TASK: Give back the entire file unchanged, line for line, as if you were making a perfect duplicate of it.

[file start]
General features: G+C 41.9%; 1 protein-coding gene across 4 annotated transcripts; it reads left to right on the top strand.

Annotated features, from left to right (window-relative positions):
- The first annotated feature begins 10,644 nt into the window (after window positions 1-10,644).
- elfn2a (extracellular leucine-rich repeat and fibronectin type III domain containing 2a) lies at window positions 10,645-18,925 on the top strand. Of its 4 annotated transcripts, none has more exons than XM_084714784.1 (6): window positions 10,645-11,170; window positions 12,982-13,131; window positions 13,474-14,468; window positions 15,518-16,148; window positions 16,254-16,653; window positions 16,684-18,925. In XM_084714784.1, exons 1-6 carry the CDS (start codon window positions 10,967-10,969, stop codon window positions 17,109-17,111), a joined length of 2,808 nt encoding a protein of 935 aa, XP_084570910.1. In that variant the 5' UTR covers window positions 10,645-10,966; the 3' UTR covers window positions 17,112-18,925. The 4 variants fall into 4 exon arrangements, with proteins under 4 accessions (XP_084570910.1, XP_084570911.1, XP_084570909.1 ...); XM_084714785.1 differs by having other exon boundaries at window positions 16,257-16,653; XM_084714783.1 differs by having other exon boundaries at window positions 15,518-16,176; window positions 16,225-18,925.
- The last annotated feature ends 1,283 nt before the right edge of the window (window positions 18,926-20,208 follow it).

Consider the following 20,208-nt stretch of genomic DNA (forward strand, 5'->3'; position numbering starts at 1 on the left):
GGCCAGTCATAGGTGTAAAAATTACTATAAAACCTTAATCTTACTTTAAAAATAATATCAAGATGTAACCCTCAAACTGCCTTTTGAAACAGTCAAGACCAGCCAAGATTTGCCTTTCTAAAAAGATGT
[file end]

General features: G+C 41.9%; 1 protein-coding gene across 4 annotated transcripts; it reads left to right on the top strand.

Annotated features, from left to right (window-relative positions):
- The first annotated feature begins 10,644 nt into the window (after window positions 1-10,644).
- elfn2a (extracellular leucine-rich repeat and fibronectin type III domain containing 2a) lies at window positions 10,645-18,925 on the top strand. Of its 4 annotated transcripts, none has more exons than XM_084714784.1 (6): window positions 10,645-11,170; window positions 12,982-13,131; window positions 13,474-14,468; window positions 15,518-16,148; window positions 16,254-16,653; window positions 16,684-18,925. In XM_084714784.1, exons 1-6 carry the CDS (start codon window positions 10,967-10,969, stop codon window positions 17,109-17,111), a joined length of 2,808 nt encoding a protein of 935 aa, XP_084570910.1. In that variant the 5' UTR covers window positions 10,645-10,966; the 3' UTR covers window positions 17,112-18,925. The 4 variants fall into 4 exon arrangements, with proteins under 4 accessions (XP_084570910.1, XP_084570911.1, XP_084570909.1 ...); XM_084714785.1 differs by having other exon boundaries at window positions 16,257-16,653; XM_084714783.1 differs by having other exon boundaries at window positions 15,518-16,176; window positions 16,225-18,925.
- The last annotated feature ends 1,283 nt before the right edge of the window (window positions 18,926-20,208 follow it).

Consider the following 20,208-nt stretch of genomic DNA (forward strand, 5'->3'; position numbering starts at 1 on the left):
GGCCAGTCATAGGTGTAAAAATTACTATAAAACCTTAATCTTACTTTAAAAATAATATCAAGATGTAACCCTCAAACTGCCTTTTGAAACAGTCAAGACCAGCCAAGATTTGCCTTTCTAAAAAGATGT